• Father’s name

  • Mother’s name

  • Names of sponsors

  • Name of priest

In some cases, the townland of the family is also recorded. Baptisms are recorded in ‘either Latin or English – never in Irish’. Baptisms took place within days of the child’s birth, and up to the mid-nineteenth century were held in private residences. After the Synod of Thurles 1850, ‘the celebration of the sacraments of marriage and baptism in private residences was forbidden and was normally restricted to churches. Marriage and baptismal registers were mandated for every parish.’[7] By the early 1900s, many ‘Catholic priests made marginal notes next to specific baptismal records, to make a note where someone born in the parish married outside of the home diocese, usually overseas’ and in addition on occasion the subsequent marriage of a child is noted.[8] (Fig. 4)

Figure 4: Baptismal Register, Catherine Hennigan, 1876, noting date of marriage, Dunmanway Baptismal Register.

The baptism of Peig Sayers (Fig. 5) shows the Latin version of Margaret, Margareta, her parents, godparents, the townland in which the family reside, Vicarstown, as well as the name of the priest who carried out the baptism.

Figure 5: Baptism of Peig Sayers, Ballyferriter Parish, 29 March 1873.

In the 1860s customised books with printed column headings were commonly used. My great-grand aunt’s baptismal record in 1871 (Fig. 6) is a dramatic improvement when contrasted with my great-great-grandfather’s entry fifty years earlier in 1821 (Fig. 7).

Figure 6: Kate Kelly, 21 May 1871 Bantry Baptismal Register.

Figure 7: John Connell, 20 September 1821 Glanmire Baptismal Register.

Roman Catholic Parish Marriage Registers

Catholic marriages were not permitted to take place during the forty days prior to Easter (Lent) nor during the four weeks preceding Christmas (Advent) unless a dispensation was granted. Dispensations were also required when blood relations married. My maternal ancestor Michael White married Mary Murray and got special dispensation due to the fact they were third cousins (Fig. 8)

Figure 8: Marriage Michael White and Mary Murray, 9 February 1836 Dunmanway Register .

Figure 9: Lord Dungarvan's marriage entry Pro Cathedral register 10 March 1828 (no other entries on the page).

Generally, the following information was recorded in the registers:

  • Date of marriage

  • Names of persons marrying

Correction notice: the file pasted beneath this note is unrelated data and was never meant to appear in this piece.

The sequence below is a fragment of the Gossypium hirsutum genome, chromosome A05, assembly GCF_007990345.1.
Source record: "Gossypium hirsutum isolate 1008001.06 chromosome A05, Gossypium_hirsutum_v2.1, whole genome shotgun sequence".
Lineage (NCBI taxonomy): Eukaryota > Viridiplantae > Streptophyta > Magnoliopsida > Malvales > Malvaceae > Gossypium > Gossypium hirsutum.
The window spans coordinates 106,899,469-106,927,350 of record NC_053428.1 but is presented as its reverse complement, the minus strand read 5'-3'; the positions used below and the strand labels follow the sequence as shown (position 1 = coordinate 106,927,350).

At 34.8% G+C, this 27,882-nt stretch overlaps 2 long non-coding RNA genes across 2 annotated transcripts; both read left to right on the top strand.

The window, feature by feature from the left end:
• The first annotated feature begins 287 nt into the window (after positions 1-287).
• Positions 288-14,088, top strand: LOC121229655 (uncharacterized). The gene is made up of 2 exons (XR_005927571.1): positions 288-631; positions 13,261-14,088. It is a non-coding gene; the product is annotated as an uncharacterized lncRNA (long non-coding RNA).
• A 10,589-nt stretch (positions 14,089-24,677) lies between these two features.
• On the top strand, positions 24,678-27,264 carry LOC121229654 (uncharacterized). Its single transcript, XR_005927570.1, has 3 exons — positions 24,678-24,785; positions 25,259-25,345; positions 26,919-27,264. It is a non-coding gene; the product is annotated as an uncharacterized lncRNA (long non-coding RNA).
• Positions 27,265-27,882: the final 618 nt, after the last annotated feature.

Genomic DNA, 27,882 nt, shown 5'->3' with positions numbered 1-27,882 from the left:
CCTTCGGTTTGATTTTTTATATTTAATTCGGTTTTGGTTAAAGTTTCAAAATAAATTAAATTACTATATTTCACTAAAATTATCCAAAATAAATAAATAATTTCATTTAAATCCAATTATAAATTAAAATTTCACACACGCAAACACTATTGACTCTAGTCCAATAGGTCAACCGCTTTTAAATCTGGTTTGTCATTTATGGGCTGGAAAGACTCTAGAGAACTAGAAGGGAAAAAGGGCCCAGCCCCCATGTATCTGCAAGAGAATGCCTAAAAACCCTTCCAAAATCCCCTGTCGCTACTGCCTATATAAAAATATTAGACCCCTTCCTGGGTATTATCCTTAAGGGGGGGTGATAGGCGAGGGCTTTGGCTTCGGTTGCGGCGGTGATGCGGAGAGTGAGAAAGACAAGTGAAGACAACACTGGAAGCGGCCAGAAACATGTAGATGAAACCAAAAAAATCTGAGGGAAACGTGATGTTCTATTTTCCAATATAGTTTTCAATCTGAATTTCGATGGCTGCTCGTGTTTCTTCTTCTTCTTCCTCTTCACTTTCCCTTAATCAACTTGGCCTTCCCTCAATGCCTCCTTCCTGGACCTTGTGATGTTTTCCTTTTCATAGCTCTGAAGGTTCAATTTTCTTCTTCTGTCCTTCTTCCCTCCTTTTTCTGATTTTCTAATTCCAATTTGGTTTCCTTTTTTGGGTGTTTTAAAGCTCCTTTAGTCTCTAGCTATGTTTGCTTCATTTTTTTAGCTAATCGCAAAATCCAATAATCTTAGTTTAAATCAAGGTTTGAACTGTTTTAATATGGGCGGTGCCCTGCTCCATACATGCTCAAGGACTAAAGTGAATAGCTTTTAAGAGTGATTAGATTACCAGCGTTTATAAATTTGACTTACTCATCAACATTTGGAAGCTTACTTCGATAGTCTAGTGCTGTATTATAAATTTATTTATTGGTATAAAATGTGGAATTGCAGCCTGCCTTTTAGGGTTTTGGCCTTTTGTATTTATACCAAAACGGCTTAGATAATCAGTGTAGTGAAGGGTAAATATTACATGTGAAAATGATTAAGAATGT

• Names of witnesses

  • Townland

Other information that may be included possibly in the later registers (Fig. 10):

  • Residence/Eorum Residentia

  • Occupations

  • Ages

  • Parent’s names/Nomina Parentum

  • Parent’s Address

  • Names of witnesses/Testes Adfuerunt

  • Witnesses’ Address

Figure 10: 1903 Marriage Entry St. Mary's Pro Cathedral.

Roman Catholic Parish Burial Registers

Due to the persecution of Roman Catholics during the penal times, there are a large number of Catholic burial entries in Church of Ireland parish records. However, Roman Catholic burial records are quite spartan, ‘out of 1042 parishes whose registers have been microfilmed by the National Library of Ireland, only 214 have been found to have kept burial records.’[9] In addition, the majority of these records commence in the 1800s, 'a general survey of the burial records now available shows that only 29 parishes have burial records from the 18th century, mainly in Meath (9 parishes) and Westmeath (7 parishes).’[10] This is probably due to Bishop Patrick Plunkett who admonished the priests of his diocese, Meath, for being lacklustre in keeping records of sacraments.

Burial Registers in Munster are not plentiful; this is possibly due to a regulation issued by the Bishops of Munster in 1808, requesting registers of baptism and marriage to be regularly kept by all parish priest, however no mention is made of burial records.

Generally, the following information was recorded in the burial registers:

  • Date of burial

  • Names of deceased

  • Townland of deceased

An extract from the Dunboyne burial register for January 4 1791 shows the burial of Christopher Kelly (Fig. 11). A burial register from the same parish in 1865 is even more difficult to read with inkblots and spidery writing (Fig. 12).

Figure 11: Dunboyne Roman Catholic burial register 1791.

Figure 12: Dunboyne Burial Register, 1865.

Church of Ireland Parish Baptismal Registers​

Church of Ireland records generally start much earlier than Roman Catholic records as from the 1560s it was the Irish State Church. However, disaster struck when a fire in the Public Records office in 1922 destroyed the majority of registers. The Parochial Records Act declared that baptismal and burial records prior to 1871 and marriage records prior to 31 March 1845 should become public records, which is why they were stored in the Four Courts. Thankfully, a further amendment was inserted which allowed records to remain in local custody, providing the parish had adequate safekeeping facilities, thereby saving many records. Records from 1 January 1871 were held locally and unaffected by the fire.

Baptismal registers supply at a minimum:

  • Date of baptism

  • Child’s name

  • Father and mother’s name

  • Officiating Clergyman

In addition, on some occasions the following is recorded:

  • Residence of the parents

  • Father's occupation